Real Life: The British way to burn: It's unhealthy, but our obsession with tanned flesh continues. Geraldine Bedell on sunbathing

Click to follow
Indy Lifestyle Online
THE SUN shone last week, and the British took off their clothes. Labourers laboured in short shorts; office-workers emerged to display red cellulite and pudgy flesh round shoulder straps. Sunbathing is a national obsession: according to a survey in this month's Good Housekeeping magazine, only 5 per cent of British women would rather be pale and healthy, and more than a fifth admitted to sunbathing at any possible moment.

This is not rational. Tanning is something you are supposed to do to leather: do it to skin, and old leather is what you get. Lying in the sun makes you sweaty and uncomfortable, and afterwards your T-shirt rasps. Yet year after year, millions of Britons push past the pain barrier, getting second degree burns and all shivery in the evenings.

There was a time when the British liked skin pale, when fair was a synonym for beautiful. Eighteenth-century beauties powdered their noses white - admittedly with toxic chemicals which ate into the nervous system. Edwardians went to the beach to swim: when they came out, they sat under parasols in their usual generous amount of clothing, not forgetting shoes. Sunbathing as a leisure activity, as a competitive sport, even as a philosophy, is a late 20th-century phenomenon.

Coco Chanel is said to be the culprit, having supposedly returned from the Cote d'Azur between the wars with a suntan (although flappers were actually already at it at the Cote's 'tanneries'). Going for the burn became high fashion, coinciding neatly with new medical fashions for free limbs, and bodies exposed to the elements (hence the enthusiasm for hiking and youth hostelling, which reached its apogee, we militant pale people like to note, with the Nazis).

The cosmetics companies quickly became alert to the massive potential market in preparations to allow people to stay longer in the sun, then mitigate the painful after effects when they had. Only arms and legs were affected at first, but by the Sixties, with mass tourism to the Mediterranean, sexual freedom, and the bikini, whole bodies were being laid out on the sand like drying squid.

Back in the days when pale was preferred, brown skin was stigmatised as a sign of outdoor work and low social status. But when wage-slaves began to work in offices rather than fields, a tan came to mean money, something pop- stars had, and those who could afford foreign holidays. Tanning became a competitive business. At my school we used to spend hours comparing the colour of our forearms (pointlessly: the people with most pigment always won). A Bergasol advertisement of the Eighties had two women sitting side-by-side at the edge of a pool, one with a brown back, saying 'I wouldn't dream of paying pounds 4 for a suntan,' and the other, with an incredibly brown back, retorting 'I can see that.'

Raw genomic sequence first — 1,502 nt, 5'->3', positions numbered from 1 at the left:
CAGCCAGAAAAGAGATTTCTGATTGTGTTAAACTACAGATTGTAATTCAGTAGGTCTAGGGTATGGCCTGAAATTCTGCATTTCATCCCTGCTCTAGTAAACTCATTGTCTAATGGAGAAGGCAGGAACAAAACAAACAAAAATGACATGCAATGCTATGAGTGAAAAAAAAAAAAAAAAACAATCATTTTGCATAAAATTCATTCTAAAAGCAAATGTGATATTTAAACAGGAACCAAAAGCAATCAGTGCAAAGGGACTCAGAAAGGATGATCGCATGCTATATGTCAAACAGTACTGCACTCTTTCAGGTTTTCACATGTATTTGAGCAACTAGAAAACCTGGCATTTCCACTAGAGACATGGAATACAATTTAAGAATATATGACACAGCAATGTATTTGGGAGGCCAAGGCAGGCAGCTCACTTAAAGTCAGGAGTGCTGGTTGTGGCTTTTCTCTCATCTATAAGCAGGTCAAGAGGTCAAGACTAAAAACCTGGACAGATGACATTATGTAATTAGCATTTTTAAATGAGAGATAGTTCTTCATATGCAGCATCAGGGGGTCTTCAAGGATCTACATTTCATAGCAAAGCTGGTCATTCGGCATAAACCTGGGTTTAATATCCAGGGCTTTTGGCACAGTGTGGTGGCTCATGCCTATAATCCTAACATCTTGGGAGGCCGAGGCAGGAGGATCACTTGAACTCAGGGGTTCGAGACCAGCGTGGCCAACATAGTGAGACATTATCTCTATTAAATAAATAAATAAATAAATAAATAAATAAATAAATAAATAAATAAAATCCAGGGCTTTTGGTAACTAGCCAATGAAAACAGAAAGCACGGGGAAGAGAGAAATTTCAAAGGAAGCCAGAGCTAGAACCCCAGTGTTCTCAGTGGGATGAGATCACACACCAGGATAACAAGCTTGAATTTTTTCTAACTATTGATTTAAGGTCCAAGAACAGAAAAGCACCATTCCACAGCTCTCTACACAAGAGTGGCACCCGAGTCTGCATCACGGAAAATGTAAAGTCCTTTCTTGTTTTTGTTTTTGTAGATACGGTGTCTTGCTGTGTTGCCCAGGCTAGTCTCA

And this childish competitiveness has not abated, despite dire warnings about skin cancer and a perceptible shift in jetset attitudes. Lucy Ferry and Jerry Hall now fly into Paris for the Spring fashion shows from the Caribbean looking as though they have spent Christmas in Bognor. Older women in this crowd have been forbidden by their cosmetic surgeons ever to tan again; younger ones, determined to minimise their need for nips, tucks and smoothings, are beginning to give pallor back its snob value, now that any old bimbo can get a tan on the Costa del Sol.

Disdain for sunshine is, however, all very well for those for whom getting to the Caribbean is only a question of finding a spare month in the diary. But for most Brits, deprived of bright light and warmth for most of the year, soaking up as much sun as possible in the brief time it is on offer remains irresistible. Jennifer Eastwood of the Seasonally Affective Disorder (SAD) Association, for people who are exceptionally depressed by bad weather, believes that 'everyone feels better when the sun shines, and this is not just psychological, but physiological, to do with light speeding the activity of neurotransmitters to the brain.'

When I went to work in the Gulf, where I lived for five years, people told me I would get fed up with waking up to blue skies and sunshine every day. It was simply not true. Blue skies and sunshine make getting up in the morning 100 per cent easier, even 350 days in a row. I loved it.

'Tanning is an addiction, because you have to keep topping up, so it's actually quite a relief when winter comes,' admits Louisa Campbell, 24, a television production secretary. 'I did plan to be careful this year, but then I got to Egypt and it was 90 degrees, and I was sunbathing without sunscreen. I hurtle out as soon as the sun shines: this week I've been out in my bikini top, with my shorts up to my bottom. I do think about ageing; I do think that in 30 years my skin may shrivel up. But 30 years is a long way off.'